One of the primary motivators for operating a business through a separate entity is to insulate the owners of the entity from the liabilities of the business. Typically, a corporation shareholder (or a member of a limited liability or a partner of a limited liability partnership) is not personally liable for the debts of the business. In many instances, the most that a shareholder (or LLC member or LLP partner) will lose in an unsuccessful business venture is their initial capital contribution and time.

Practitioners of some professions, however, are prohibited by the ethics rules of their respective licensing boards from organizing their businesses in such a way to limit their professional liability towards clients.  A chiropractor, for example, cannot simply organize his or her practice as a limited liability company as a means of preventing patients from recovering damages for malpractice claims.

Are practitioners able to organize their practices in such a way, however, to limit liability for other potential claims against their business unrelated to the actual providing of services to clients?  Fortunately for practitioners in Minnesota, the answer to this question is yes. Under the Minnesota Professional Firms Act, Minnesota Statutes, Chapter 319B, practitioners of certain licensed professions may elect to be professional firms under any one of three different forms of organization: corporations, limited liability companies, and limited liability partnerships. Organizing an entity under the Professional Firms Act does not lessen or eliminate a practitioner’s liability for their own malpractice or other wrongful conduct directly arising from the provision of professional services, but it does permit the professional to limit their liability for other debts or obligations of the business itself to the extent permitted by the law governing the chosen form of organization.

The Professional Firms Act provides that members of the following professions may elect to be professional firms: medicine and surgery, physician assistant, chiropractic, registered nursing, optometry, psychology, social work, marriage and family therapy, professional counseling, dentistry and dental hygiene, pharmacy, podiatric medicine, veterinary medicine, architecture, engineering, surveying, landscape architecture, geoscience, certified interior design, accountancy, and law.  The licensing boards of certain professions, such as veterinary medicine, law, chiropractic, and psychology, require filing under the Professional Firms Act.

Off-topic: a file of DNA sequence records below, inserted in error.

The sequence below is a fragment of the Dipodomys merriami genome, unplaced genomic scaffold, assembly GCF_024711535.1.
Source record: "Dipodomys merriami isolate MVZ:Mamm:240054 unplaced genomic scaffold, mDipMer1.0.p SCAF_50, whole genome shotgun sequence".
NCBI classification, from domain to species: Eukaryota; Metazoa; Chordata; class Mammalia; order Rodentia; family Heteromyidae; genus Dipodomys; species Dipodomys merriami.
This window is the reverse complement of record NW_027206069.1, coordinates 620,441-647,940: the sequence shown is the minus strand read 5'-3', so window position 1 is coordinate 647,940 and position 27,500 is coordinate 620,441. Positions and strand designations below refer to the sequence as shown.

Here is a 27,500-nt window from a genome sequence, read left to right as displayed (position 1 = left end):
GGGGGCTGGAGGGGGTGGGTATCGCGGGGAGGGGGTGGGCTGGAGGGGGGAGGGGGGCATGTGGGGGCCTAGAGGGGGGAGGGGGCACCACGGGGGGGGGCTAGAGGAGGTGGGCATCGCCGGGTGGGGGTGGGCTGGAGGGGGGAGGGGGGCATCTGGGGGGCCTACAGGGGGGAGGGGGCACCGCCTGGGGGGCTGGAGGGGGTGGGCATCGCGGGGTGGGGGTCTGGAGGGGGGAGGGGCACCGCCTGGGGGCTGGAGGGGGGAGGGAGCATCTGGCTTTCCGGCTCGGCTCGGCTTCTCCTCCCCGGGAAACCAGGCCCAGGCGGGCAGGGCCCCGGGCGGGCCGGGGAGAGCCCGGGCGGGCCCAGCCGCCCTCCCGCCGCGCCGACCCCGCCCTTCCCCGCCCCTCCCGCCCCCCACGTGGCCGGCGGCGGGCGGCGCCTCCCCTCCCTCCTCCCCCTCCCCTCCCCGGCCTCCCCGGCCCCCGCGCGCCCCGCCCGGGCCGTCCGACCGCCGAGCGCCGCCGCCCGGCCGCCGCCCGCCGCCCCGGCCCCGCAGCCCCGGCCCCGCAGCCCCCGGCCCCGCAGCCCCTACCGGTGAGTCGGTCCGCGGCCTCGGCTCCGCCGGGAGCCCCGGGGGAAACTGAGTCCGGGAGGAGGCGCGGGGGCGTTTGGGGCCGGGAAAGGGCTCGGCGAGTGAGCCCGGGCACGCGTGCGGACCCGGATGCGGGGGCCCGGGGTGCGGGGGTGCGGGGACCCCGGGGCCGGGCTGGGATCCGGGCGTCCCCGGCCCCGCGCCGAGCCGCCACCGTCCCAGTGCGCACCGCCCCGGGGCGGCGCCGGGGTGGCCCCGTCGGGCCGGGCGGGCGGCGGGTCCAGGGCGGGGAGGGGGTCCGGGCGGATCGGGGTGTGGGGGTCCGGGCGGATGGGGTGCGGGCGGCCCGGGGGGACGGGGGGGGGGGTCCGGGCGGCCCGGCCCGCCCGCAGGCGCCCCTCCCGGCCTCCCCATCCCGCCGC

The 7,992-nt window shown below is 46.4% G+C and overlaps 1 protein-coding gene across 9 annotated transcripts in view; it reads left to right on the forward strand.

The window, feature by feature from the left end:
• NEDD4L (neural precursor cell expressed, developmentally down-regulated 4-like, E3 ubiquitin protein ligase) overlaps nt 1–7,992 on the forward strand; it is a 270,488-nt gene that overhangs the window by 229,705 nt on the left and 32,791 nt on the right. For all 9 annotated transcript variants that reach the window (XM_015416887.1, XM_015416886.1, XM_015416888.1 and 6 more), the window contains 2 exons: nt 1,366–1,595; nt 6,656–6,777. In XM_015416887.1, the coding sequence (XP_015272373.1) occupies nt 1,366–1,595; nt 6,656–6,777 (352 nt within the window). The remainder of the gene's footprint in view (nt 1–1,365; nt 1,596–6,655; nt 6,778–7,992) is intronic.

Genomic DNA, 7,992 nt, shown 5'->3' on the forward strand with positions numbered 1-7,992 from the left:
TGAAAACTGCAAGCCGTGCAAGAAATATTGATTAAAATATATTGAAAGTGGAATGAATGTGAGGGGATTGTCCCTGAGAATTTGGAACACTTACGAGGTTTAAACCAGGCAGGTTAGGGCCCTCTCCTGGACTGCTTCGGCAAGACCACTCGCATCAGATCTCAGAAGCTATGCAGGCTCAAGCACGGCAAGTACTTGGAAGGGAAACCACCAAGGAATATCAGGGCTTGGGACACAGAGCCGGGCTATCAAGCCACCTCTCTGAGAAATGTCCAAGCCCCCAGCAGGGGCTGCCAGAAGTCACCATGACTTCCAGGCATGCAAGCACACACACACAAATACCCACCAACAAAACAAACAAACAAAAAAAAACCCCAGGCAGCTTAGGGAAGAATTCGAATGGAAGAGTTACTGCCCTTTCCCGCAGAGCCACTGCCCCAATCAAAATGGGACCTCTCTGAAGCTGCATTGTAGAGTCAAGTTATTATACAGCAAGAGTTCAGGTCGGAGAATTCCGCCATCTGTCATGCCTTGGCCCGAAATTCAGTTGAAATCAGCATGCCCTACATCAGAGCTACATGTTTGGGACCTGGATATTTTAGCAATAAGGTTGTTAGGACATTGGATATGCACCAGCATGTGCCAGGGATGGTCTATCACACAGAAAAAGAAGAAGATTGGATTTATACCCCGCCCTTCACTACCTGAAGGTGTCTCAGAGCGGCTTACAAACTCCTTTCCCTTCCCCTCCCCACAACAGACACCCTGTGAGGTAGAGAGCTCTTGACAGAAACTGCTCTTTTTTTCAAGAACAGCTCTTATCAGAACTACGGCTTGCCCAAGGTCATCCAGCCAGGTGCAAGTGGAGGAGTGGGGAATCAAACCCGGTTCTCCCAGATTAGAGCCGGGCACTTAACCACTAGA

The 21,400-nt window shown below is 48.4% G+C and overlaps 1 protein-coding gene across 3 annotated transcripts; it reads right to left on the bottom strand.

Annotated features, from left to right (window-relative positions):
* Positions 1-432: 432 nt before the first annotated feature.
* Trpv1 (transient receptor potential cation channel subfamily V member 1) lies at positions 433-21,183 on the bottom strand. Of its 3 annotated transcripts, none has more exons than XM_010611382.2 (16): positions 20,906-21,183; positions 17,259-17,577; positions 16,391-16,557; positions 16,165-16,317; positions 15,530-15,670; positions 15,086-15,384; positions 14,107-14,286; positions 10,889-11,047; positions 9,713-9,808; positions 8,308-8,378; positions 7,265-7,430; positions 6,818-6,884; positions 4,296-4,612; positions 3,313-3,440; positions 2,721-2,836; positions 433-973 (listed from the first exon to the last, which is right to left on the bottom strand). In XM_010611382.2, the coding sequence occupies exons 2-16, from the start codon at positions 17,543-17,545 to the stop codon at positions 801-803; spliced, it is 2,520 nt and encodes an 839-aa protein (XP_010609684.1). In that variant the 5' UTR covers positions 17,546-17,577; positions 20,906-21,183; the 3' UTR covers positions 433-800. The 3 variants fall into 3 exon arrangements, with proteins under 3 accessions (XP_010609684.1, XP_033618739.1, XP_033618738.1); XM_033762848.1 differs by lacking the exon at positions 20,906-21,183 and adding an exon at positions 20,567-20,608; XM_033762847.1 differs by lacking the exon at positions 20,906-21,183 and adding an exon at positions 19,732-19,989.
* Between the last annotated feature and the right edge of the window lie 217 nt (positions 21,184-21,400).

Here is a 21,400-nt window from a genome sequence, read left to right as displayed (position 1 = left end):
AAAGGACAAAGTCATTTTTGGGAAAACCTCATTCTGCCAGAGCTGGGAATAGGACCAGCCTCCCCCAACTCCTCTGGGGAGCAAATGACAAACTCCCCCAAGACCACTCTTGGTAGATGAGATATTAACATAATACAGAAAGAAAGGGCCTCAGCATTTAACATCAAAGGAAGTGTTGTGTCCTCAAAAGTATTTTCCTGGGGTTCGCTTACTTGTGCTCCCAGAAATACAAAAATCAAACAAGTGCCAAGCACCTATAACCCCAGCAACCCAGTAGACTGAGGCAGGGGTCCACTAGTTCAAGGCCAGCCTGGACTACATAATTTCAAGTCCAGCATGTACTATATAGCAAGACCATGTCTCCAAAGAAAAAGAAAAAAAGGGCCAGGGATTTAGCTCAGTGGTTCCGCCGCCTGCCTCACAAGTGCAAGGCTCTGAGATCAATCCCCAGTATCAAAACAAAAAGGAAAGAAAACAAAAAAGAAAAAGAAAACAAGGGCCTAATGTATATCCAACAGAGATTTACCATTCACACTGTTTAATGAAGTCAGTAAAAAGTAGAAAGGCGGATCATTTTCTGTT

To operate as a professional firm, a Minnesota entity must be formed under the chosen statute: the Minnesota Business Corporation Act (Minnesota Statutes Chapter 302A), the Minnesota Nonprofit Corporation Act (Minnesota Statutes Chapter 317A), the Minnesota Revised Uniform Limited Liability Company Act (Minnesota Statutes Chapter 322C), or the Minnesota Limited Liability Partnership Act (Minnesota Statutes Chapter 323A). Then, either as part of the original formation documents or as an amendment to those documents, the firm must include language stating that it (1) elects  to be covered by the Minnesota Professional Firms Act, and (2) acknowledges that it is subject to the provisions of the Act.  The documentation must also specify the profession(s) to be practiced by the firm.

Finally, the Professional Firms Act requires that the professional firm’s name reflect the nature of its limited liability structure. If it is a corporation, the firm’s name must include one of the following designations or abbreviations: Professional Corporation, Professional Service Corporation, Service Corporation, Professional Association, Chartered, Limited, P.C., P.S.C., S.C., P.A., or Ltd.  If the firm is a limited liability company, the name must include one of the following: Professional Limited Liability Company, Limited Liability Company, P.L.L.C., P.L.C., or L.L.C. If it is a limited liability partnership, the name must include one of the following: Professional Limited Liability Partnership, Limited Liability Partnership, P.L.L.P., or L.L.P.